Santanaka, Santānaka, Samtanaka: 4 definitions

Introduction

Introduction:

Santanaka means something in Hinduism, Sanskrit, Buddhism, Pali. If you want to know the exact meaning, history, etymology or English translation of this term then check out the descriptions on this page. Add your comment or reference to a book if you want to contribute to this summary article.

In Hinduism

Purana and Itihasa (epic history)

[«previous next»] — Santanaka in Purana glossary
Source: archive.org: Shiva Purana - English Translation

Santānaka (सन्तानक) is the name of a leader of Gaṇas (Gaṇapa or Gaṇeśvara or Gaṇādhipa) who came to Kailāsa, according to the Śivapurāṇa 2.1.20. Accordingly, after Śiva decided to become the friend of Kubera:—“[...] The leaders of Gaṇas revered by the whole world and of high fortune arrived there. [...] Another (leader of Gaṇas) Kākapāda with six crores and the lord Santānaka with six crores, Mahābala, Madhupiṅga and Piṅgala each with nine crores. [...]”.

These [viz., Santānaka] and other leaders of Gaṇas [viz., Gaṇapas] were all powerful (mahābala) and innumerable (asaṃkhyāta). [...] The Gaṇa chiefs and other noble souls of spotless splendour eagerly reached there desirous of seeing Śiva. Reaching the spot they saw Śiva, bowed to and eulogised him.

Santānaka participated in Vīrabhadra’s campaign against Dakṣa, according to the Śivapurāṇa 2.2.33. Accordingly, as Brahmā narrated to Nārada:—“O Nārada, listen to the numerical strength of the most important and courageous of those groups. [...] Kākapādodara and Santānaka both excellent chiefs of Gaṇas went with sixty crores each. [...] Thus at the bidding of Śiva, the heroic Vīrabhadra went ahead followed by crores and crores, thousands and thousands, hundreds and hundreds of Gaṇas [viz., Santānaka]”.

Purana book cover
context information

The Purana (पुराण, purāṇas) refers to Sanskrit literature preserving ancient India’s vast cultural history, including historical legends, religious ceremonies, various arts and sciences. The eighteen mahapuranas total over 400,000 shlokas (metrical couplets) and date to at least several centuries BCE.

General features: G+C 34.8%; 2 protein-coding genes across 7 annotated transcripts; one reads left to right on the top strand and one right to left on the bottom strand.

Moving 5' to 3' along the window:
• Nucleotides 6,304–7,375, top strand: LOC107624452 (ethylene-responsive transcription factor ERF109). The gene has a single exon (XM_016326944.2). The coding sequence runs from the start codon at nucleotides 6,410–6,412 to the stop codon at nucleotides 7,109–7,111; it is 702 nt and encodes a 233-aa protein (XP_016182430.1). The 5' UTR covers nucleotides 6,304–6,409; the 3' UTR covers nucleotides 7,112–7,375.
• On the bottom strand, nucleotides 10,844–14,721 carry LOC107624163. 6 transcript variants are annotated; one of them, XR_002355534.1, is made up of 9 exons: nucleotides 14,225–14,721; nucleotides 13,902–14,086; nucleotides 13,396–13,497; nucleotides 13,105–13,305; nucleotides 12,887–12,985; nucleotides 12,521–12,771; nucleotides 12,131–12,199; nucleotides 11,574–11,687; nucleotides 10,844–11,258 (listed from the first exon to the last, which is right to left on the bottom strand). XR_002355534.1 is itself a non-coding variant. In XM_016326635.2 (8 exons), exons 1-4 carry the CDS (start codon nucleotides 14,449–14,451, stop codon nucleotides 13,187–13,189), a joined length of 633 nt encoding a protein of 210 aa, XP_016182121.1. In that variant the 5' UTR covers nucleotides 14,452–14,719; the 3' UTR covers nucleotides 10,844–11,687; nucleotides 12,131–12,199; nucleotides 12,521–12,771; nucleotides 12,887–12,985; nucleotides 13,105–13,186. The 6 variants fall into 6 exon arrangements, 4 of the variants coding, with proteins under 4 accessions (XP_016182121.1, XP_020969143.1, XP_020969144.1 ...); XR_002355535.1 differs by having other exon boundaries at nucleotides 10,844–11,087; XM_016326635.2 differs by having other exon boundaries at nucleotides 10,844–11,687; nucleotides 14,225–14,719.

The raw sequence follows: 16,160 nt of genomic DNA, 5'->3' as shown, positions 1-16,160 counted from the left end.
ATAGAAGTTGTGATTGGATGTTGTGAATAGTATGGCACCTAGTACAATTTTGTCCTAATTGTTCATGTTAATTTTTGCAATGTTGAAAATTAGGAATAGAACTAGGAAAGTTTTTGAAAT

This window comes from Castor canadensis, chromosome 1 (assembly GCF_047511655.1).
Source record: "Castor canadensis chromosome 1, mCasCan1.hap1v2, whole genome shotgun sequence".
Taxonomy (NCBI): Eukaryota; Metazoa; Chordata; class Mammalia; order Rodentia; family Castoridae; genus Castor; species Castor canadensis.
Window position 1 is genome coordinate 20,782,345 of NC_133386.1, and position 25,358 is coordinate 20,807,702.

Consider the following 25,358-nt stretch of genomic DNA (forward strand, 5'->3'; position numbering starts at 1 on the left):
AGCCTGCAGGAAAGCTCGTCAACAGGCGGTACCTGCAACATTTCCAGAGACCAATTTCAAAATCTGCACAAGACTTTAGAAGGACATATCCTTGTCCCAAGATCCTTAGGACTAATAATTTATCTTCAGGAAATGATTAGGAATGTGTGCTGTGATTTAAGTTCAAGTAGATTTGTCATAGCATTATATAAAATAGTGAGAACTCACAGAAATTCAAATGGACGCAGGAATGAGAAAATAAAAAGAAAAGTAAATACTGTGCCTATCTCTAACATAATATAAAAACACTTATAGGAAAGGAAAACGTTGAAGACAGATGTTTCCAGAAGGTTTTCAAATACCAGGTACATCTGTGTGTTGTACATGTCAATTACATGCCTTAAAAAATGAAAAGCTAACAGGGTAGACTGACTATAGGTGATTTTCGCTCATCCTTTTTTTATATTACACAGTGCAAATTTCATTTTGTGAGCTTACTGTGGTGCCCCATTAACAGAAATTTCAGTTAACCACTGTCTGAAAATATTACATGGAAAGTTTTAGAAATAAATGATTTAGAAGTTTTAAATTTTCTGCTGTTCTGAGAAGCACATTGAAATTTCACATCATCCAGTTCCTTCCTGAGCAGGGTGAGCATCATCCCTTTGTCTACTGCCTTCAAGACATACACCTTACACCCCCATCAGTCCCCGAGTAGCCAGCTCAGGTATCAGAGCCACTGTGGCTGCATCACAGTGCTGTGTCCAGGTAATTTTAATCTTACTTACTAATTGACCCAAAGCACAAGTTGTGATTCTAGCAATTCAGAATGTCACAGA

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Languages of India and abroad

Pali-English dictionary

[«previous next»] — Santanaka in Pali glossary
Source: Sutta: The Pali Text Society's Pali-English Dictionary

Santānaka, (santanā+ka) 1. (nt.)=santāna 1; VvA. 94, 162 (°valli a sort of long creeper). mūla° a spreading root S. III, 155; J. I, 277.—2. =santāna 2 VvA. 12. ‹-› 3. (nt.) a cobweb Vin. I, 48.—4. offspring S. I, 8. (Page 676)

Pali book cover
context information

Pali is the language of the Tipiṭaka, which is the sacred canon of Theravāda Buddhism and contains much of the Buddha’s speech. Closeley related to Sanskrit, both languages are used interchangeably between religions.

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Sanskrit dictionary

[«previous next»] — Santanaka in Sanskrit glossary
Source: Cologne Digital Sanskrit Dictionaries: Shabda-Sagara Sanskrit-English Dictionary

Santānaka (सन्तानक).—mfn.

(-kaḥ-kā-kaṃ) What spreads, scatters, &c. m.

(-kaḥ) One of the five trees of heaven. f.

(-nikā) 1. Cream, the coagulum of milk, &c. 2. A cobweb. 3. The blade of a knife or sword. 4. Froth, foam. E. sam before tan to spread, aff. ṇvul .

Source: Cologne Digital Sanskrit Dictionaries: Yates Sanskrit-English Dictionary

Santānaka (सन्तानक):—[(kaḥ-kā-kaṃ) a.] Spreading. 1. m. Heavenly tree. f. (nikā) Cream; cobweb; blade of a knife; froth.

context information

Sanskrit, also spelled संस्कृतम् (saṃskṛtam), is an ancient language of India commonly seen as the grandmother of the Indo-European language family (even English!). Closely allied with Prakrit and Pali, Sanskrit is more exhaustive in both grammar and terms and has the most extensive collection of literature in the world, greatly surpassing its sister-languages Greek and Latin.

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